Visitors have to pay a small entrance fee to get into the Lembang Begonia Garden. Overall, a great place to take your s/o out for a date, or if you just love flowers in general. 🙂

KEBUN BUNGA BEGONIA LEMBANG 

Jalan Maribaya No. 120A, Lembang, Bandung Barat, Jawa Barat, Indonesia

Open daily: 8am – 5pm

Cat ‘Poop’ Coffee? – Kopi Luwak Cikole, Lembang

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Ever tried cat ‘poop’ coffee?

Okay, so they’re civet cats and it’s not really poop, but still. Kopi Luwak, or civet coffee, is famous all over the world for its supposedly superior quality and flavor. While I’ve always wanted to try it, they are very expensive in KL (RM60+ for a cup)! But since we’re in Indonesia, where the coffee originated from, it would be a shame to leave without tasting this peculiar coffee.

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Our guide brought us to Kopi Luwak Cikole, in the Cikole district of Lembang. This small farm-cum cafe has several civet cats and a home factory where they process the coffee beans into consumer-ready products.

In the wild, civet cats eat coffee cherries as part of their diet. After ingesting, the cherries will ferment along with other food in the animal’s stomach, and come out partially digested. They look kind of like yellow soy beans.

Traditionally, farmers collected the kopi luwak from the wild, but this has since given way to farms. While some farms adopt less-than-savoury practices of force feeding the animals, the one at Cikole seemed decent. The cages were clean, and the animals looked well fed and healthy. There was a ‘cafe’ area where guests can sit and enjoy a cuppa, or browse through the products they have in store. At the back of the farm is a small processing area.

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This cage was rather small, but there were bigger enclosures as well.

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Our guide explaining to us the process of making Kopi Luwak. As coffee is only part of the civet cat’s diet, they rotate the feeding with other items such as milk, banana, papaya and chicken. This allows the cat’s digestive system to produce enzymes for better tasting Kopi Luwak.

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Coffee cherries.

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The animals poop out the cherries, and these are collected and sun dried. The end product resembles peanuts.

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These will be sorted (there’s a difference in quality produced by male and female civet cats), ground to a powder, and then packaged for sale.

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RM200 (50USD) for a pack of 10 sachets. Much cheaper than if we were to get them back home.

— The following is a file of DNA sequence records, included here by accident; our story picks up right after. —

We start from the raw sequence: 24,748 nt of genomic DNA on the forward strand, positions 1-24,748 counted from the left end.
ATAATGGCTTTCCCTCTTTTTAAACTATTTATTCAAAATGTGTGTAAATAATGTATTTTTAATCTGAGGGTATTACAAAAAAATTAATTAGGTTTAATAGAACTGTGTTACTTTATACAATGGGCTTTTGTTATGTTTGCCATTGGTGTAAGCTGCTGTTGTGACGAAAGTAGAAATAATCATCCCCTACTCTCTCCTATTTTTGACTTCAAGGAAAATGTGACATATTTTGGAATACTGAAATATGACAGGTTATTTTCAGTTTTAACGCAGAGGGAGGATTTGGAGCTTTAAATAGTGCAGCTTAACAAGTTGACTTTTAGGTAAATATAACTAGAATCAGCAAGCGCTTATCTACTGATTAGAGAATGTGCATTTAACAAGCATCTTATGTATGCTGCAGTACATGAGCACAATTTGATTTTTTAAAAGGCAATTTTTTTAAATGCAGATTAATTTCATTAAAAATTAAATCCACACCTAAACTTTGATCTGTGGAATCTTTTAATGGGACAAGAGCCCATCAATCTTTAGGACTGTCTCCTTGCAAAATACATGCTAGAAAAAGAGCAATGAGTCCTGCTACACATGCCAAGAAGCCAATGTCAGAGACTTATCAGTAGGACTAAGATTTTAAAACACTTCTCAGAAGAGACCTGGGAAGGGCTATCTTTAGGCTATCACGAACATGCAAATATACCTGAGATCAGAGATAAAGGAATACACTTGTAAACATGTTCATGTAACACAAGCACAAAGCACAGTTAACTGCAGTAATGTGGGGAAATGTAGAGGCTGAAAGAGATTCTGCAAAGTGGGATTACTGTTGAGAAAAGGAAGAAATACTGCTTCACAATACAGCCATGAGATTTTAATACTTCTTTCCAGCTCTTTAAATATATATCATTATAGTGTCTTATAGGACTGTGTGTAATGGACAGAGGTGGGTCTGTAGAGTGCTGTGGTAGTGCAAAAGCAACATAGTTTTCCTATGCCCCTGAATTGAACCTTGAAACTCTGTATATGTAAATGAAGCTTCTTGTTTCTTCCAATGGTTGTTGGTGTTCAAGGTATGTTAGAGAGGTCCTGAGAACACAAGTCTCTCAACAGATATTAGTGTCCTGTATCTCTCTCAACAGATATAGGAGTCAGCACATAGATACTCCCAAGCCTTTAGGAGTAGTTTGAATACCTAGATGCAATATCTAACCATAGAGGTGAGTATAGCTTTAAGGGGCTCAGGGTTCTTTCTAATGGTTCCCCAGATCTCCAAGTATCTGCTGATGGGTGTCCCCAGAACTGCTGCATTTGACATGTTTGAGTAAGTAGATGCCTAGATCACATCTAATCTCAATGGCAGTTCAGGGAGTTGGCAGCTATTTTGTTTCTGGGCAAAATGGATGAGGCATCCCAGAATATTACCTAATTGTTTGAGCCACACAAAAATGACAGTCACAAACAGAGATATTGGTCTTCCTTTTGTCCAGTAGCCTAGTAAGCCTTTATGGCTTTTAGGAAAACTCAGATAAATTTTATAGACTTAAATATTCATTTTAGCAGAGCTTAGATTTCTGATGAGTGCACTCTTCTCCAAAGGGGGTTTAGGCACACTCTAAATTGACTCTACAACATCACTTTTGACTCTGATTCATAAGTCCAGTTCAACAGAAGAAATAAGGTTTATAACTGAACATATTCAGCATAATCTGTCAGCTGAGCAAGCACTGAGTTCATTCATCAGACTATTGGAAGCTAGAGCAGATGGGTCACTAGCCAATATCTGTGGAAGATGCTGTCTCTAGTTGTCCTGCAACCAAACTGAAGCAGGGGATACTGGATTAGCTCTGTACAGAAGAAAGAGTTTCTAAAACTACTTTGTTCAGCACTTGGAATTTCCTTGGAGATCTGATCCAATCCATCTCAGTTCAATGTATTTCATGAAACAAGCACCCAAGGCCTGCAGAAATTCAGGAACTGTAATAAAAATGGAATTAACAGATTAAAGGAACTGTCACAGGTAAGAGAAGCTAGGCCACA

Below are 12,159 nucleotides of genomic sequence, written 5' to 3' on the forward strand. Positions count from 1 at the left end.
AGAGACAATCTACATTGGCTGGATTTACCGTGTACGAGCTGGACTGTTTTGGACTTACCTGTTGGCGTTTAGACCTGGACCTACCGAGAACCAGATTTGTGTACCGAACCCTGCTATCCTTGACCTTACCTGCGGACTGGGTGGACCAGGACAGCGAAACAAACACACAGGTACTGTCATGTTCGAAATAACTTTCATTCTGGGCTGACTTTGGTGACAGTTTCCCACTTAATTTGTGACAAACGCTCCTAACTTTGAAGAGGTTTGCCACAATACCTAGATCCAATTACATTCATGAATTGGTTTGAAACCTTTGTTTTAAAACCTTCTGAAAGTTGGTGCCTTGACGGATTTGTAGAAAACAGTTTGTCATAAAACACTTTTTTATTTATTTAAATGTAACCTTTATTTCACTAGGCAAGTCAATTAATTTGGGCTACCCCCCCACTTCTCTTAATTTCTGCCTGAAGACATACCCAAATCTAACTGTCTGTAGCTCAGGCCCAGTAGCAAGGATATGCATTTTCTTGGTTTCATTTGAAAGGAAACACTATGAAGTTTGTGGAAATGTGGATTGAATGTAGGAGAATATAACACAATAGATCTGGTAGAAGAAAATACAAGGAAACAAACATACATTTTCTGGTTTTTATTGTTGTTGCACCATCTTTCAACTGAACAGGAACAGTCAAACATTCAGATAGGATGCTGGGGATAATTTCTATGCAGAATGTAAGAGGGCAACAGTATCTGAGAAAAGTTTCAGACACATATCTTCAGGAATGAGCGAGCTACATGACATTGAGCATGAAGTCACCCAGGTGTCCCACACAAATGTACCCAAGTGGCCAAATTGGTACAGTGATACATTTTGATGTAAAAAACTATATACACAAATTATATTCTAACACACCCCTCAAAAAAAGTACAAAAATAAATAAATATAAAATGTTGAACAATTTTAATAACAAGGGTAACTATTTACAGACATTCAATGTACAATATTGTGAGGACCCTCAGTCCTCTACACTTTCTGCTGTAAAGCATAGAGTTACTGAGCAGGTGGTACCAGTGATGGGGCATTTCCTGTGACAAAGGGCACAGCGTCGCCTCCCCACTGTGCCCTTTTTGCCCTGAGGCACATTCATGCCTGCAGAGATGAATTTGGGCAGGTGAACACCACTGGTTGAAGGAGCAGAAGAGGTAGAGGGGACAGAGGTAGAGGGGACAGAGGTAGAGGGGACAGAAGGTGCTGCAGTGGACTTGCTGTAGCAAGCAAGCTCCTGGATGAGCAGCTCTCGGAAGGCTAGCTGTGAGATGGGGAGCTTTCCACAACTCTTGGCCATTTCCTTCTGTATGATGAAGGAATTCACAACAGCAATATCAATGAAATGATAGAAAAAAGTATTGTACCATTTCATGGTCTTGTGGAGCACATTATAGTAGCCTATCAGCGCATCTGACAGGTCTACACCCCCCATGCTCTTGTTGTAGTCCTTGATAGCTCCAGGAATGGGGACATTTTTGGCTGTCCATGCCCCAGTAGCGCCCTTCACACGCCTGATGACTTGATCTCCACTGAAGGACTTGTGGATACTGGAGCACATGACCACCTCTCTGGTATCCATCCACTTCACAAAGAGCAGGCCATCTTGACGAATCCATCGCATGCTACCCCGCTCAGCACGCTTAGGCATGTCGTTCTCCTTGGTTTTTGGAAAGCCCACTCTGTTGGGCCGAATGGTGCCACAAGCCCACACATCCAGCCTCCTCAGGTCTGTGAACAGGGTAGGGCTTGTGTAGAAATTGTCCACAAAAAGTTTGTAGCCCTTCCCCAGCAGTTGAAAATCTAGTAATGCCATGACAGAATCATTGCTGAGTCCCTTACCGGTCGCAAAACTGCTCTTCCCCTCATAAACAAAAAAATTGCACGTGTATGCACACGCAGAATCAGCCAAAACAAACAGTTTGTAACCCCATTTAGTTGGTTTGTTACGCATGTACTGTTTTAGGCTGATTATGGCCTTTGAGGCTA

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We got two cups to try. In order to get the purest flavour, the server told us not to add sugar or creamer.

I’m not a coffee connoisseur, so I can’t really tell.. but the coffee tasted more like a strong herbal brew. Bitter, with a slight tang to the tongue and a ‘dry’ texture when it goes down your throat. They give you three refills, but it doesn’t dilute the coffee at all.

Apparently the Kopi Luwak has lower caffeine content and can even help with improving one’s health, such as lowering the risk of diabetes, inhibiting inflammation, and a whole host of other benefits.

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Dad had another one with ginger.

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They also serve snacks! These piping hot banana fritters were fresh out of the wok and balanced the bitter coffee really well.

We didn’t buy any Kopi Luwak because it was way to expensive; but I can now tick one item off my bucket list of things to do. 🙂

KOPI LUWAK CIKOLE

Jalan Nyalindung No. 9, Cikole, Lembang,

Kabupaten Bandung Barat, Jawa Barat,

Indonesia

Phone: +62 22 82780643

Open daily: 8am – 6pm

Gubug Makan Mang Engking @ Lembang, Indonesia

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So after exploring the majestic Tangkuban Perahu volcano, dipping our feet in Sari Ater’s hot springs and taking in the sights at Ciater’s tea plantations, our tummies were well and rumbling – high time for lunch! 🙂 Tucked into the mountainside is a scenic resto called Gubug Makan Mang Engking, which serves traditional Indonesian cuisine.

Instead of a typical restaurant, the place cleverly incorporates its surroundings, so that diners can enjoy the beauty of nature while tucking in to their food. There was a pond in the middle, with walkways and dozens of smaller attap roofed gazebos. In the middle was the main hall for large functions, with a couple of decorative boats. Loads of greenery everywhere.